How is vibration measured?

Your daily exposure to vibration is measured by a formula known as an A(8) value. This is the average (A) exposure over an eight-hour (8) day and takes into account the magnitude of the vibration and how long you are exposed to it. The rate of vibration of a tool or piece of machinery is measured in metres (m) per second (s) – its movement per second.

Suppliers must provide information on the vibration emission value of their equipment.

The Control of Vibration at Work Regulations 2005 specify daily exposure levels at which employers will be required to take action to control risks. These are known as Exposure Action Values (EAVs). The regulations also set out Exposure Limit Values (ELVs). Where these are reached, the employer must prevent further daily exposure.

For hand-arm vibration (HAV), the daily ELV is 5 m/s2 A(8) and the daily EAV is 2.5 m/s2 A(8).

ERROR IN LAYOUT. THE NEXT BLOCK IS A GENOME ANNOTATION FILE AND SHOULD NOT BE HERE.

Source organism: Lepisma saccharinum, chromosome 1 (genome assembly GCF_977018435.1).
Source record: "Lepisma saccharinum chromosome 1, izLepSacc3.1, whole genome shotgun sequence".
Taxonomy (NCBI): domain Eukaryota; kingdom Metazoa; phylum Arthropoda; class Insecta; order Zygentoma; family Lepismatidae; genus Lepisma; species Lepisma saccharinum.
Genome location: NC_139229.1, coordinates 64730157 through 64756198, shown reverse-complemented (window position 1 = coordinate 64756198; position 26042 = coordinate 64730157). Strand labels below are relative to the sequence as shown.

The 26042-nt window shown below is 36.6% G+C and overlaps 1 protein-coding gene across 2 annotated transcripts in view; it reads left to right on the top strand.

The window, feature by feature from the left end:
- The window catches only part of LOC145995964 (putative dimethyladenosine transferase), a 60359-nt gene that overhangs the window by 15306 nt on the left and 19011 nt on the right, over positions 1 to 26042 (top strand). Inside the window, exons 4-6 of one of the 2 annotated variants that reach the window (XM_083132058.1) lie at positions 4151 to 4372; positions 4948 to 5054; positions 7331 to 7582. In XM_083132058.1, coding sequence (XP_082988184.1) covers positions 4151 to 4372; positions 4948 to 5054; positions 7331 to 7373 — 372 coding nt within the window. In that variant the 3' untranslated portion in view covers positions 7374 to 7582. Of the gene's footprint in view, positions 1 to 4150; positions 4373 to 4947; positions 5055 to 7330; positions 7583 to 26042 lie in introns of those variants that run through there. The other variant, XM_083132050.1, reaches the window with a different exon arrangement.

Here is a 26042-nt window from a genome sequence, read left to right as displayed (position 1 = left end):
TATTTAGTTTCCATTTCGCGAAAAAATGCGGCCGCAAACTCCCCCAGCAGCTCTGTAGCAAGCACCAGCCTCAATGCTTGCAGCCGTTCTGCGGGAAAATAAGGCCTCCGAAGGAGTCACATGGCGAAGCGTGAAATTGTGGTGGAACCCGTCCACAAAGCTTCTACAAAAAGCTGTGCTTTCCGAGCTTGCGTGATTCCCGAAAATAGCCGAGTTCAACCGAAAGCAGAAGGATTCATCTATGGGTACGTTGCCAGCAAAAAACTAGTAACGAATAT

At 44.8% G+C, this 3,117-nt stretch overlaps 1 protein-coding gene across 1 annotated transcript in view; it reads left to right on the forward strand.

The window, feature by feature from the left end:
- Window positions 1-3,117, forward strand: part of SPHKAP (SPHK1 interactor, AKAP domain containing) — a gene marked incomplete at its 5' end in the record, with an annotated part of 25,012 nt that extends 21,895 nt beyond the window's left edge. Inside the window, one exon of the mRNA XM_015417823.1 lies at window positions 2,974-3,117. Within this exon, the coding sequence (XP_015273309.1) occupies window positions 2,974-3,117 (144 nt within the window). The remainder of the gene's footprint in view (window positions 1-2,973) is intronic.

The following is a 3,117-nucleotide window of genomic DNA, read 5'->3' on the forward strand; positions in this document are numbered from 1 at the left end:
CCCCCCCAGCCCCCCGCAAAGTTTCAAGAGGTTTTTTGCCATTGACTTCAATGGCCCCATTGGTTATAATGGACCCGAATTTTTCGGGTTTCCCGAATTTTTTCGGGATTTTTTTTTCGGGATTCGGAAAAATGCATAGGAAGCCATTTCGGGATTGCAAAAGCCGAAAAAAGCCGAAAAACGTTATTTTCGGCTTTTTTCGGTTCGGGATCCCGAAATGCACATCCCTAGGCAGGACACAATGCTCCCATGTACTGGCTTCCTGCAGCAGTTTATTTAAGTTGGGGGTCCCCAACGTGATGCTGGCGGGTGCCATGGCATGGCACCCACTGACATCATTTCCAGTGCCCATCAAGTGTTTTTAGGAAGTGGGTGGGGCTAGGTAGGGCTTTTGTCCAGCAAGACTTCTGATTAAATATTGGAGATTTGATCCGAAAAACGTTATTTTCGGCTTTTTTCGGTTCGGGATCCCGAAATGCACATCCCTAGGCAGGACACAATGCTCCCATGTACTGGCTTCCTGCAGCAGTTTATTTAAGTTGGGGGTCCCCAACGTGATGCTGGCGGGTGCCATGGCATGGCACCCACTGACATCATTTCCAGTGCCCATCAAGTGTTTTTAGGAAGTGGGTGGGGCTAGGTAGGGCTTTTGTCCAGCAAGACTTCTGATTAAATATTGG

For whole-body vibration (WBV), the daily ELV is 1.15 m/s2 A(8) and the daily EAV is 0.5 m/s2 A(8).

The Regulations contain schedules explaining how your employer should take action to limit your daily exposure to vibration.

Note: This content is provided as general background information and should not be taken as legal advice or financial advice for your particular situation. Make sure to get individual advice on your case from your union, a source on our free help page or an independent financial advisor before taking any action.